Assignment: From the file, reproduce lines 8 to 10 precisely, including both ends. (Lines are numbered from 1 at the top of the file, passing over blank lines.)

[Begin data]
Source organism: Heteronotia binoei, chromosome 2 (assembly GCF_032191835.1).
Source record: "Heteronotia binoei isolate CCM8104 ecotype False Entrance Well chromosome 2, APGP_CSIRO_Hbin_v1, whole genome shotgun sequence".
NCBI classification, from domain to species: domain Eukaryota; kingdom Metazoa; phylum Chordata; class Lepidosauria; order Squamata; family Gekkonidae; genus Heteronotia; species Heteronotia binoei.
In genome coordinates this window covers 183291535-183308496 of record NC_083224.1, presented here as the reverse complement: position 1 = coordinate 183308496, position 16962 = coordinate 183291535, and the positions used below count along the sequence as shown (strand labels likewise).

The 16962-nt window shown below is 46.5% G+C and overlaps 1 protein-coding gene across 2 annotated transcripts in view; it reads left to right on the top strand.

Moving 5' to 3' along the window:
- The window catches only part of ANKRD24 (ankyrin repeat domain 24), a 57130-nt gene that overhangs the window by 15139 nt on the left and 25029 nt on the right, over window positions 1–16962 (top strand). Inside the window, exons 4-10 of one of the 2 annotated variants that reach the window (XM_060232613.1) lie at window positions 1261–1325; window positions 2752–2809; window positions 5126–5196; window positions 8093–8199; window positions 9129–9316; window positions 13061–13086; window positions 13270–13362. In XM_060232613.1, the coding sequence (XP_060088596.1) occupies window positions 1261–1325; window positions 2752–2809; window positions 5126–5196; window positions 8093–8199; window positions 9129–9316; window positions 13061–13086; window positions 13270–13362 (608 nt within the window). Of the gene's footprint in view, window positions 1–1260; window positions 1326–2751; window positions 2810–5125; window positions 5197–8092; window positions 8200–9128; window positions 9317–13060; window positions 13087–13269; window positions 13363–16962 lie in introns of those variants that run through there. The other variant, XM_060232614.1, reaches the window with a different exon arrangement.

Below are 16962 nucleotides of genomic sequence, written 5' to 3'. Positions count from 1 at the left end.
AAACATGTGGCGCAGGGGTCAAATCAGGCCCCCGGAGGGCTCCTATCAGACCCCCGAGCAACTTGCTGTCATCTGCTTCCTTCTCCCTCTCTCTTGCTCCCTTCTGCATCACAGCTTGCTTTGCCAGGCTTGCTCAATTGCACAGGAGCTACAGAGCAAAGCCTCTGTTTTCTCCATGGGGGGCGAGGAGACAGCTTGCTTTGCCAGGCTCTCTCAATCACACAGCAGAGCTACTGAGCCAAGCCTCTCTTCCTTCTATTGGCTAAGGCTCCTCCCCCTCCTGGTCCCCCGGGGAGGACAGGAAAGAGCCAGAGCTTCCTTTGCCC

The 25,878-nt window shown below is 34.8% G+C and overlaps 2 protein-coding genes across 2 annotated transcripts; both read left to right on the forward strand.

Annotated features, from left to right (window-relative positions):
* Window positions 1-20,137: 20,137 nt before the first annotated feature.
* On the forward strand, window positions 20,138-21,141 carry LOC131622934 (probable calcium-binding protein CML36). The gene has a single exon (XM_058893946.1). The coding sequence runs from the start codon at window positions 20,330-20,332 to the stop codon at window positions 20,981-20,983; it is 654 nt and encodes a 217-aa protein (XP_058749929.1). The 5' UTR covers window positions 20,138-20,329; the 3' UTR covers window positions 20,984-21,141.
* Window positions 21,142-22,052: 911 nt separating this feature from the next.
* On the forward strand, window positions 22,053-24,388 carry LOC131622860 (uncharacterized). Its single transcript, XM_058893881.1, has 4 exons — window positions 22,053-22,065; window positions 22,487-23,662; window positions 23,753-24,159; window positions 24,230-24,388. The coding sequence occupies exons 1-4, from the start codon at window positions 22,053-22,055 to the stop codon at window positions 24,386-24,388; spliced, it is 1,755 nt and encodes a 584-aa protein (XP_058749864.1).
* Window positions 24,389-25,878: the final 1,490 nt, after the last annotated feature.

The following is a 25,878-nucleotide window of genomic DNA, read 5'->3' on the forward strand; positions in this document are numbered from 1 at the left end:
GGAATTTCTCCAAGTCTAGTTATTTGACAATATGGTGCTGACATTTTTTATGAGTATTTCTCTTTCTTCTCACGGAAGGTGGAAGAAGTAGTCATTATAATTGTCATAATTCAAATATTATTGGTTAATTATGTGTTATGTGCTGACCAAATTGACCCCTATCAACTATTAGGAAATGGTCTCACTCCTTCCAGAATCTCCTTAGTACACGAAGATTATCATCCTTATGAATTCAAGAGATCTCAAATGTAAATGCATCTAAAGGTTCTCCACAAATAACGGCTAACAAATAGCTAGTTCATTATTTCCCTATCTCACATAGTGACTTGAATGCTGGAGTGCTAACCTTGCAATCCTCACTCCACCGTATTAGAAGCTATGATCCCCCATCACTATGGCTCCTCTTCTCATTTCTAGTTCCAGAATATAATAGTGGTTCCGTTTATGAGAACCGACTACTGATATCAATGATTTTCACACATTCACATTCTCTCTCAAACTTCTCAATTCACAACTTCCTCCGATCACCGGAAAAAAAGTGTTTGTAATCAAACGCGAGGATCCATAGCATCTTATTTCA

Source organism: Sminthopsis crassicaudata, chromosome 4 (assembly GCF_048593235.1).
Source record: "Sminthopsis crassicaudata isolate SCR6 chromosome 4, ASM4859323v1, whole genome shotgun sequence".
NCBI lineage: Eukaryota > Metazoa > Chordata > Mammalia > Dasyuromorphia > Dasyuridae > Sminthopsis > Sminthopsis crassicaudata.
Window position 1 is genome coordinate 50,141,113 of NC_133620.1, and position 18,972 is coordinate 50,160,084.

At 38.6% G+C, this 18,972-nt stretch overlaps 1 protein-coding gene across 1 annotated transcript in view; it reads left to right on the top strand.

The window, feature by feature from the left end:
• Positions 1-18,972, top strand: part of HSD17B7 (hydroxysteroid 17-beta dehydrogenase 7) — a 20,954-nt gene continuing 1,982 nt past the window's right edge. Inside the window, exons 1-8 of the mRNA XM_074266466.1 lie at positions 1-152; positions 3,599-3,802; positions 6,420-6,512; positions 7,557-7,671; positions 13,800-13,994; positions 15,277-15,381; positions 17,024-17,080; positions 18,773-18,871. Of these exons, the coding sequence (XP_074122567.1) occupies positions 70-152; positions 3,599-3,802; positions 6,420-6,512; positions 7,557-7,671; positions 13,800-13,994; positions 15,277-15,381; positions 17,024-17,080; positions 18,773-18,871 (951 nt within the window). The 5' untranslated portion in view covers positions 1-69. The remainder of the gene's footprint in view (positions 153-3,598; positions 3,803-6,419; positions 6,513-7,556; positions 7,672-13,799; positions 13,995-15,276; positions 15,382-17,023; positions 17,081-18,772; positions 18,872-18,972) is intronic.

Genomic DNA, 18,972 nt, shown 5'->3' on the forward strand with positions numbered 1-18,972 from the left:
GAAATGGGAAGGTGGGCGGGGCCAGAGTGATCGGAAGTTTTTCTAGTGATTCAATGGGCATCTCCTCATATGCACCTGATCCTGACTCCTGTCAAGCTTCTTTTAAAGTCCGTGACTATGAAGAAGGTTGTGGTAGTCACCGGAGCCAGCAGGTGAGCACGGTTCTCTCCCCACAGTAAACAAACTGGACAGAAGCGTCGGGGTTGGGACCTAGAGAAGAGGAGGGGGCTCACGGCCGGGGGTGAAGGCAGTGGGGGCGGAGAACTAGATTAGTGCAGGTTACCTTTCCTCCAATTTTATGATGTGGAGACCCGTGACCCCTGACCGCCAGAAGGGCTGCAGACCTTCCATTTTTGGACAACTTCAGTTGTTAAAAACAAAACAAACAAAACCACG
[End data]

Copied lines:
Below are 16962 nucleotides of genomic sequence, written 5' to 3'. Positions count from 1 at the left end.
AAACATGTGGCGCAGGGGTCAAATCAGGCCCCCGGAGGGCTCCTATCAGACCCCCGAGCAACTTGCTGTCATCTGCTTCCTTCTCCCTCTCTCTTGCTCCCTTCTGCATCACAGCTTGCTTTGCCAGGCTTGCTCAATTGCACAGGAGCTACAGAGCAAAGCCTCTGTTTTCTCCATGGGGGGCGAGGAGACAGCTTGCTTTGCCAGGCTCTCTCAATCACACAGCAGAGCTACTGAGCCAAGCCTCTCTTCCTTCTATTGGCTAAGGCTCCTCCCCCTCCTGGTCCCCCGGGGAGGACAGGAAAGAGCCAGAGCTTCCTTTGCCC

The 25,878-nt window shown below is 34.8% G+C and overlaps 2 protein-coding genes across 2 annotated transcripts; both read left to right on the forward strand.